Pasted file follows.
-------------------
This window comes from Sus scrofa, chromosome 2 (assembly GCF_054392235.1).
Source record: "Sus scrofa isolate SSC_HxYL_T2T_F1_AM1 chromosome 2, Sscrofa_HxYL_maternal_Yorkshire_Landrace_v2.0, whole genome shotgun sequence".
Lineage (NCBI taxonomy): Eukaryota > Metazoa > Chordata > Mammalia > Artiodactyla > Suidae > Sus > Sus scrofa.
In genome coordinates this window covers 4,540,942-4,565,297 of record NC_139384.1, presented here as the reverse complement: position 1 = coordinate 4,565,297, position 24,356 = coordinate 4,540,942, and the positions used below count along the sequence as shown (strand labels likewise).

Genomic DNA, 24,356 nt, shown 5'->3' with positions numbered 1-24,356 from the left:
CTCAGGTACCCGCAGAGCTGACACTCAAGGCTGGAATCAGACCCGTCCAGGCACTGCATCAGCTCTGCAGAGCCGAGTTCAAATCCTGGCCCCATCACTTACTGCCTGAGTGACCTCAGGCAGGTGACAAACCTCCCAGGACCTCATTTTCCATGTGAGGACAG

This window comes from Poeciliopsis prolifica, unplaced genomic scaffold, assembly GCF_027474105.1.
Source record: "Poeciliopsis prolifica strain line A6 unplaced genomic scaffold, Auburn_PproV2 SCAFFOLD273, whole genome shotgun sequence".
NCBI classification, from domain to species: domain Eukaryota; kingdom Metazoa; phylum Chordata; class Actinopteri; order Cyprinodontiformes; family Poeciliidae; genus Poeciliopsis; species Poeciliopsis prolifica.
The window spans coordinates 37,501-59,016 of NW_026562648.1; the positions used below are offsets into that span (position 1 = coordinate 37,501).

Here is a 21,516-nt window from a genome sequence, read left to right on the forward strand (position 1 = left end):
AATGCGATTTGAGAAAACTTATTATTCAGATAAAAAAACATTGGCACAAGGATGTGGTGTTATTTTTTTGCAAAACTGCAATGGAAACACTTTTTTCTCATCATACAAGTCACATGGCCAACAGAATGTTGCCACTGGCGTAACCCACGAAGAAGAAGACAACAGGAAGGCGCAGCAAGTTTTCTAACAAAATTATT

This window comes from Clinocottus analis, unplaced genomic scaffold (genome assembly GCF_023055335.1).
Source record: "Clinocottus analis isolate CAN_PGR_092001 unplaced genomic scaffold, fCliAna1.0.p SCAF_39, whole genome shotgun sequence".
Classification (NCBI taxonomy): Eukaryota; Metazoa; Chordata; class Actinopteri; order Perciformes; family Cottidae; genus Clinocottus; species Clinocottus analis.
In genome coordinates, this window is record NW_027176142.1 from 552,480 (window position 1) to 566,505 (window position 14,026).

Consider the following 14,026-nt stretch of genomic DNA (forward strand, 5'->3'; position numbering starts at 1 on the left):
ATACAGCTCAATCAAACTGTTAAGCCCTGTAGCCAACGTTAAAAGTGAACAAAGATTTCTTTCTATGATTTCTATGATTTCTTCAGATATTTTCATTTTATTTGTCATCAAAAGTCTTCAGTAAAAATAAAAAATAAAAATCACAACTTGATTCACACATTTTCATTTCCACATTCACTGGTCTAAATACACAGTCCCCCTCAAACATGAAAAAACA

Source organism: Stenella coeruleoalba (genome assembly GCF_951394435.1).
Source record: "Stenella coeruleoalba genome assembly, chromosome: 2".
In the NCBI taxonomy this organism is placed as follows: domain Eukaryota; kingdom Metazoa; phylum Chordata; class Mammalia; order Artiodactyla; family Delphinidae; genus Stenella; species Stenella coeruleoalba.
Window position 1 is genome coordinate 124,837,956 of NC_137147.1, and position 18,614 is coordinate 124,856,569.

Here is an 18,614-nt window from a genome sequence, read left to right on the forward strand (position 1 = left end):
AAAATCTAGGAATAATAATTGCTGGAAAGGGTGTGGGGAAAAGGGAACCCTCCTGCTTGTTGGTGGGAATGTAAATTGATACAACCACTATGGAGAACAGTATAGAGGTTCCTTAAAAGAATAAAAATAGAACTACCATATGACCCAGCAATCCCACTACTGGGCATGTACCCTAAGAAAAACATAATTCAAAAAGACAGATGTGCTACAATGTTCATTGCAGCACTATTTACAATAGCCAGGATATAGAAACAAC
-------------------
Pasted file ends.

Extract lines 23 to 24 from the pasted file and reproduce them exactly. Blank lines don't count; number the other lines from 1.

Here is an 18,614-nt window from a genome sequence, read left to right on the forward strand (position 1 = left end):
AAAATCTAGGAATAATAATTGCTGGAAAGGGTGTGGGGAAAAGGGAACCCTCCTGCTTGTTGGTGGGAATGTAAATTGATACAACCACTATGGAGAACAGTATAGAGGTTCCTTAAAAGAATAAAAATAGAACTACCATATGACCCAGCAATCCCACTACTGGGCATGTACCCTAAGAAAAACATAATTCAAAAAGACAGATGTGCTACAATGTTCATTGCAGCACTATTTACAATAGCCAGGATATAGAAACAAC